Working night shifts can do irreversible damage to your DNA, says study


  • Sleep deprived people showed 30% more damaged DNA than those having adequate sleep.
  • Disrupted sleep patterns can also lead to damage in DNA
  • A research by few scientists has shown nocturnal working schedules can even reduce life expectancy by nearly six years.
Health risks of working night shifts are fairly well known. But a new study has revealed a much more sobering finding.

According to a study published in the Anesthesia journal, lack of sleep may affect a person’s genetics by damaging the structure of a person’s DNA. This may in turn increase the risk of cardiovascular and neurodegenerative disease, including cancer.

According to the study, DNA repair gene expression was found to be lower at baseline among night workers, decreasing further after being deprived of sleep.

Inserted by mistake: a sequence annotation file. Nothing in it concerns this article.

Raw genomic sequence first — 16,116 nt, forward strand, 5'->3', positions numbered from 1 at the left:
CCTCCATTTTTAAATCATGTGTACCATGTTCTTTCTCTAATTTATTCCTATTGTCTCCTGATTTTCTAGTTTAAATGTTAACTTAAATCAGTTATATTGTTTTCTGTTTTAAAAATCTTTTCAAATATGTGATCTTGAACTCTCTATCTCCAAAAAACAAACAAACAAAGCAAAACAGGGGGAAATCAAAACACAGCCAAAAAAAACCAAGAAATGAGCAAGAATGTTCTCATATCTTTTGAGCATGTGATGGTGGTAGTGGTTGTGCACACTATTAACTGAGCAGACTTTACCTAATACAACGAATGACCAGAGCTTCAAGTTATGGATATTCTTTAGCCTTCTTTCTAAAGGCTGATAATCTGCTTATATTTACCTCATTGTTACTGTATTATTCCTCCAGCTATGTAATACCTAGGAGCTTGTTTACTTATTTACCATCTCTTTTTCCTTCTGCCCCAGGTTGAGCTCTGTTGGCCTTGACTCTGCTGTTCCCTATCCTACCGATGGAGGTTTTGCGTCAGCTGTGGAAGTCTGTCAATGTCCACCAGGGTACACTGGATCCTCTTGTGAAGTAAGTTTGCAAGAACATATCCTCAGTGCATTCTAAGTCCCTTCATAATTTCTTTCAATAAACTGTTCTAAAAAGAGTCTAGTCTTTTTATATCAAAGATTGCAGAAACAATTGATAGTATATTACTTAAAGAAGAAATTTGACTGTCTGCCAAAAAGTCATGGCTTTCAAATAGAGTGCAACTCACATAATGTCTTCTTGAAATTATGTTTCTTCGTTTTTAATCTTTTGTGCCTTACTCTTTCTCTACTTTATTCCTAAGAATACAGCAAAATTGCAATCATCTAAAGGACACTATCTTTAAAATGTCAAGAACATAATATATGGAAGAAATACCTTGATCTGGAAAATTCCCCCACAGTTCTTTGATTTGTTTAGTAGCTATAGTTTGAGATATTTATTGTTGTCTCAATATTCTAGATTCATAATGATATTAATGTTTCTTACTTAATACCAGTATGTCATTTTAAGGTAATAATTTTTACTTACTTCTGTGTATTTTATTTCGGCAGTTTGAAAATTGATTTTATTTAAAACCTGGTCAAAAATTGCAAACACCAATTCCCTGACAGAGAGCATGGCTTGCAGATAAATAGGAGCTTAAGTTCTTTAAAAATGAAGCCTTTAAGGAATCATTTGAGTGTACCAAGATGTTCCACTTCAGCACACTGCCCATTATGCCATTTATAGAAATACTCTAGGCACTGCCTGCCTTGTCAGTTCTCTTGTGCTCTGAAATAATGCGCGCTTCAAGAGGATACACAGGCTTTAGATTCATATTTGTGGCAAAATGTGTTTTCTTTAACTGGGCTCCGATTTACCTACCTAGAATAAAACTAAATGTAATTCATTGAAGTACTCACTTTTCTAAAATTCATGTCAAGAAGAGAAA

The study also showed that working overnight resulted in 30% higher DNA breaks compared to those don’t work night shifts. The DNA damage could see a 25% increase following a night of acute sleep deprivation.

The study was conducted by a research team from University of Hong Kong who collected blood samples of 49 healthy doctors between the ages of 28 and 33, after three days of them sleeping well and then later after being put through sleep deprivation.

In addition to sleep deprivation, disrupted sleeping patterns may also cause DNA damage, said a researcher from the university.

This study is the latest one pointing out health risks of night shifts, which are known to disturb circadian rhythms. In fact, according to some scientists, nocturnal working schedules can even reduce life expectancy by nearly six years.

Another study by a nutrition researcher that analysed sleep patterns and rotational working hours, told that such habits have shown to mark an increase in diabetes risks. According to that, the risk of having diabetes went up to 31% in every five years for people losing sleep over night shift hours.